Superiority is another wholly new addition in IM, and one people online are already raving about. Superiority is similar to Advantage in WFRP, but instead of tracking it on an individual basis, each side in a combat gains and loses Superiority. This ranges from 0 to +3. If you have Superiority, you can use it to gain Success Levels equal to your Superiority on one Test each turn. This can translate into extra damage, or less damage received if you use it while defending, or to be better at whatever it is you’re trying to do on your turn. At the same time, Superiority is used as a mechanical way to help a GM determine when a group might flee the battlefield. Not everyone in the 41st millennium is a fanatic, foaming at the mouth and fighting until they’re brought down, I’m sure you’ll come across them eventually, but some people are fighting for a payday, and you can’t collect if you’re dead. If the Party’s Superiority exceeds the Resolve of the enemy (found in their stat block), they will likely flee. There are ways to mitigate this as a GM, like having gangers fight on their own turf. Alternatively, this break of Resolve could force an enemy to surrender, or lash out like a wild animal backed into a corner. This system will help to speed up combats and make them really impactful.
IM has plenty of new ideas, but Cubicle 7 also copied some ideas from other games they’ve made. Most notably to me is the movement system from Soulbound. You don’t need a grid and a ruler for IM, instead maps are broken up into Zones and movement and ranges are based on which Zones the combatants are in. This is an elegant system that streamlines combats without simplifying it too much. And, if you’re really a fan of more crunchy combats where your exact positioning matters, they include optional rules for that as well. The Zone system works well for Soulbound at his high-powered level, with spells wiping out enemies in entire Zones, and I think it will translate perfectly well for IM.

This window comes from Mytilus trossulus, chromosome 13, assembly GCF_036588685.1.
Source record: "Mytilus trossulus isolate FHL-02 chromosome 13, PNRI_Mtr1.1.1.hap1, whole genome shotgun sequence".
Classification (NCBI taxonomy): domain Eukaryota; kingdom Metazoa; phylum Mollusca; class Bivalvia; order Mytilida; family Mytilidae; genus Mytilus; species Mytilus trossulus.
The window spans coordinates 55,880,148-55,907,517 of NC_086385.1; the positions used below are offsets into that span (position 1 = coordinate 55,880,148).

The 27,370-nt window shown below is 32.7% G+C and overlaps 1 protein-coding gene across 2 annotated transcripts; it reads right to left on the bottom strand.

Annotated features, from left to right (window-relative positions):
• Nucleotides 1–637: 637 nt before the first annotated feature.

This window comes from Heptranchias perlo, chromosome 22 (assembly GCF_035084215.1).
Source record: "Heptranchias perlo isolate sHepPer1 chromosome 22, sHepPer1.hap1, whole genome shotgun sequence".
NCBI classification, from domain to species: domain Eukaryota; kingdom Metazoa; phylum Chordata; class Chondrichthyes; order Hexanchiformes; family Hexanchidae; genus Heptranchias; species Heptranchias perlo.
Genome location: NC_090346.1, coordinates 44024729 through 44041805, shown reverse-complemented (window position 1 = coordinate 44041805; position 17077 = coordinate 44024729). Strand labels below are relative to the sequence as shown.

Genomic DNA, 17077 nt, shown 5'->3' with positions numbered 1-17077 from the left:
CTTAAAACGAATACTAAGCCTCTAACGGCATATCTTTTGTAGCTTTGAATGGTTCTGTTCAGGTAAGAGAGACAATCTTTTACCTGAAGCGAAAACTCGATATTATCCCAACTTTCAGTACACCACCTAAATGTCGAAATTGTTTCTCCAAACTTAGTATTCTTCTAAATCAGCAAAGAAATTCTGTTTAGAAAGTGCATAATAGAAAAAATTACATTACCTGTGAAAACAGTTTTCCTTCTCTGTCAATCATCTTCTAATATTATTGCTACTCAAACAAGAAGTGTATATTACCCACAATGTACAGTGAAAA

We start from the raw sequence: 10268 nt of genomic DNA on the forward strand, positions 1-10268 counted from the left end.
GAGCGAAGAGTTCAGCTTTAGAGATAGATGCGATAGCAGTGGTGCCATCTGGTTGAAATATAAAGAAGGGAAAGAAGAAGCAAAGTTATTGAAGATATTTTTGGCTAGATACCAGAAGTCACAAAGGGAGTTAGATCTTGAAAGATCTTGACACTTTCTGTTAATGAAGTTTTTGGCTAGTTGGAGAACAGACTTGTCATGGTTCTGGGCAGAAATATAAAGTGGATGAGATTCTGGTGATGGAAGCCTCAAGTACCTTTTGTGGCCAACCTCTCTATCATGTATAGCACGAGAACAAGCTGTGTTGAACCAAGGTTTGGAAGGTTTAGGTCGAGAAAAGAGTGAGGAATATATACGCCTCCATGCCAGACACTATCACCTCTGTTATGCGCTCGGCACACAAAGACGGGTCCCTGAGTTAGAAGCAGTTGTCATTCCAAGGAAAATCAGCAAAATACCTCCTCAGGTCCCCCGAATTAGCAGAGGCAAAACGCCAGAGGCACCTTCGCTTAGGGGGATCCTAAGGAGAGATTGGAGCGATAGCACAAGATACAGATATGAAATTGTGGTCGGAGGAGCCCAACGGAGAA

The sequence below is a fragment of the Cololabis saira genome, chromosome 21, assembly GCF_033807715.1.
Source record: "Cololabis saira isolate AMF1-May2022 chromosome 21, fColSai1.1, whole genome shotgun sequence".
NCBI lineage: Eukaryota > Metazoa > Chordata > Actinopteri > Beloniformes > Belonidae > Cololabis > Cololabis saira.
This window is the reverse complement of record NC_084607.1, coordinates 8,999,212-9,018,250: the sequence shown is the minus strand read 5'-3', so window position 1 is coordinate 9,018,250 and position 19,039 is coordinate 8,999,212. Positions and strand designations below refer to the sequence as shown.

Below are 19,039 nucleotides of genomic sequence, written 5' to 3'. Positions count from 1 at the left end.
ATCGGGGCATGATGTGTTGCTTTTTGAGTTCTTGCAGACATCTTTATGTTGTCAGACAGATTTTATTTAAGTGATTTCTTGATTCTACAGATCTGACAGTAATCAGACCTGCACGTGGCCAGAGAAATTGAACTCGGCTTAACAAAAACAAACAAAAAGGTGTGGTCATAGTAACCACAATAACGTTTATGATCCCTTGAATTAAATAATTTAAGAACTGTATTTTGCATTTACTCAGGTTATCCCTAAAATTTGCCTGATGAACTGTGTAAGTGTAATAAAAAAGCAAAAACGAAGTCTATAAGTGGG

Another idea borrowed from Soulbound is when determining damage, only armor is considered when determining how many Wounds are suffered. This will again speed up combats compared to WFRP, which takes the defender’s Toughness into account as well and will make those without armor more afraid of taking a lasgun blast- there are no Space Marine characters here!
After an initial reading of the book, done almost exclusively on a very well timed flight, I can say I am pleased and excited for this game. I have played quite a bit of WFRP (2nd and 4th), Dark Heresy, and some Soulbound, and Imperium Maledictum feels like the perfect amalgamation of the three. Keeping connections to 40K’s RPG past but acknowledging growth of RPGs at the same time can be a delicate, and risky, move for RPG developers (not to mention working with a beloved I.P.). No game is perfect (sorry Slaanesh), and I’m sure there were be issues that pop up once we start playing, but based on my time with this so far, it will sit proudly on the shelf next to WFRP and Soulbound.
I’ll be doing more posts about parts of the game, and for now, I’ll see what people want to hear most about. So leave a comment on what section you’d like me to deep dive into first!
Dan is a founding member of the PCN, GM/host of “A Grim Podcast of Perilous Adventure,” and “Settling the Southlands” as well as a player in The Lost Omens Podcast, and The Slithering. Dan is also a novelist and writer of adventures.